Can We Pry?


Angels on the hiking trail? Last week my wife and I were in upstate New York enjoying the fall foliage. On one of our morning hikes we passed a trio of women and my wife, being a chatty sort, wished them an enthusiastic “Good morning!” One of the three replied that it was indeed good, what with the beauty the good Lord had surrounded us with. Grace (my wife) explained that we had been making exactly that point, and this led to a robust exchange with the women who, it turned out, hailed from South Carolina.

After a while one of the women asked “Could we pry?” Not being versed in South Carolinian, I felt vaguely uneasy. The last time someone asked me a prying question, it was while I was visiting a geriatric center and a nurse asked my underwear size. (Turns out she was buying some for one of the patients and said he was my size, so nothing illicit, except for my bruised ego in being anatomically compared to an 85-year old man).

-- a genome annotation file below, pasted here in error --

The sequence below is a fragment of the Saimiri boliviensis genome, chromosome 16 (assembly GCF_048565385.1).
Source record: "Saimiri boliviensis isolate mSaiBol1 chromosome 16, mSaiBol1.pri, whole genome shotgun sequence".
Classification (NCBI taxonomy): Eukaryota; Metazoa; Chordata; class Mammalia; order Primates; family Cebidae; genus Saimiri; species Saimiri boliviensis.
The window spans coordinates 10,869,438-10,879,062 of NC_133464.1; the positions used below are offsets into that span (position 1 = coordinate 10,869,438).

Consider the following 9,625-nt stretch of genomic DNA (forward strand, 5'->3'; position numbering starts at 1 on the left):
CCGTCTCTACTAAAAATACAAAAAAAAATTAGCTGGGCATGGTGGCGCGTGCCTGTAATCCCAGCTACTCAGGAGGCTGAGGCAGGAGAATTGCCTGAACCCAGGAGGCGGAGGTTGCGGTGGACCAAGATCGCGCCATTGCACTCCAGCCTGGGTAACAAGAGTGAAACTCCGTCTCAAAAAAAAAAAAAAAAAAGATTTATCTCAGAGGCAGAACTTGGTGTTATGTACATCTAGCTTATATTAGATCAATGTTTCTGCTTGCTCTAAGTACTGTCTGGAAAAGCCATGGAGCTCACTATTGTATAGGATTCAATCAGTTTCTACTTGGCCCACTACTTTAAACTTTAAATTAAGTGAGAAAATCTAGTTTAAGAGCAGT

When our fellow hiker said “Let’s join hands” is when I realized by “pry” she meant “pray.” Now while I consider myself a religious fellow, prayer to me is a private affair, in the vein of Jesus ascending the mountain in solitude to commune with the Father. But I acquiesced when she asked if we could join hands and p-r-a-y, so we did and she did. It was one of the richer memories Grace and I took away from our day in the Catskills, not the least of which was seeing in the midst of our factionalized world an innate goodness and fear of the Lord.

They were just three women, but to Grace and me they were angels, helping turn our physically satisfying day in the woods to a spiritually fulfilling experience. They also provided living witness to man’s innate goodness, and in so doing provided me comfort in corroborating one of the themes advanced in my new novel An Angel’s Noel.


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